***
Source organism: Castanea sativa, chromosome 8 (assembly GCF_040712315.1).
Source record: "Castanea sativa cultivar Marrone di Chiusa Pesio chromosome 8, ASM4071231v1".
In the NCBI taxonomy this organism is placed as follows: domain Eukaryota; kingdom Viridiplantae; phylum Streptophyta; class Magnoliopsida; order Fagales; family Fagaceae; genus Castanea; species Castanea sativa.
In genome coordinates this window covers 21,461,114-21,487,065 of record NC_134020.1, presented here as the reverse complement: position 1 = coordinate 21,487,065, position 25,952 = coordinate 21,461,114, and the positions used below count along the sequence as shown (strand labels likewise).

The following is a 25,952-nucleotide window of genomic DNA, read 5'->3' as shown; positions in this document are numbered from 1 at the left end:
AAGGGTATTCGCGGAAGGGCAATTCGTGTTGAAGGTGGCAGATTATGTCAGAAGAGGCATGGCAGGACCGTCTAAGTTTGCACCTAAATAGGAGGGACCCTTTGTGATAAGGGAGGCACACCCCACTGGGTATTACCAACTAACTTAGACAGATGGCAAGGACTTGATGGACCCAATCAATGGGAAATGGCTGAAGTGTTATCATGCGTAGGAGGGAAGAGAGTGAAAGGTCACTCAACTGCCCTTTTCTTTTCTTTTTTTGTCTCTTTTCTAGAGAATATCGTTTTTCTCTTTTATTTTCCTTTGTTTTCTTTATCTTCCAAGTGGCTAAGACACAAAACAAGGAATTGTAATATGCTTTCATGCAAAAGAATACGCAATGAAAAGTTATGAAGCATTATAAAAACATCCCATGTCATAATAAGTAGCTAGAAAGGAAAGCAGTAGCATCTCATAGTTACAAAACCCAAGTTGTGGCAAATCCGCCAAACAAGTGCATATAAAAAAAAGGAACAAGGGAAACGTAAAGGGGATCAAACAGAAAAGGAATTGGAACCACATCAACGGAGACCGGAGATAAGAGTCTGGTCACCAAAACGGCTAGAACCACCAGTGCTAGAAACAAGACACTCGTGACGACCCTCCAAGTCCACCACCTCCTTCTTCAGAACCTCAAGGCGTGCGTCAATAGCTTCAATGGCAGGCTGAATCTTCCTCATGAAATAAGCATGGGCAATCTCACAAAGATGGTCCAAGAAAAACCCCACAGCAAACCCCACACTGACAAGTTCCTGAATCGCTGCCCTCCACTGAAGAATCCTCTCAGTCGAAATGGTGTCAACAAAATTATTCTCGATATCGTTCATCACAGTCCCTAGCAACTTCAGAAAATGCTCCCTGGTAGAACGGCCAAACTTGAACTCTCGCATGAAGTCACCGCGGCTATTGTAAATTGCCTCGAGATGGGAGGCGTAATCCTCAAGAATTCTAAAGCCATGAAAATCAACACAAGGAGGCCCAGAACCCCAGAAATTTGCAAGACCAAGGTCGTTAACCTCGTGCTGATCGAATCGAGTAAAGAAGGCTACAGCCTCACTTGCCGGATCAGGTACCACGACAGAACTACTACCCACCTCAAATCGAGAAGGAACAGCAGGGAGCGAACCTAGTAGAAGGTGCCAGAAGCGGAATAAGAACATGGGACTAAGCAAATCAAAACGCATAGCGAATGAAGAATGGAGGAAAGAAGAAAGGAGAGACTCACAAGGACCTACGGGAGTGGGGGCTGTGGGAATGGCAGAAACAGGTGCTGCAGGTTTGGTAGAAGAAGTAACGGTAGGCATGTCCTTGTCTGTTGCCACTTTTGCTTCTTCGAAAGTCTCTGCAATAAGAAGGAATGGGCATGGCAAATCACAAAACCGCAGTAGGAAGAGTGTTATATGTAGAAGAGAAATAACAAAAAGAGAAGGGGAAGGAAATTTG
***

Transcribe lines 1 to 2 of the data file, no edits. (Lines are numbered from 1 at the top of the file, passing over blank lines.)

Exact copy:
Source organism: Castanea sativa, chromosome 8 (assembly GCF_040712315.1).
Source record: "Castanea sativa cultivar Marrone di Chiusa Pesio chromosome 8, ASM4071231v1".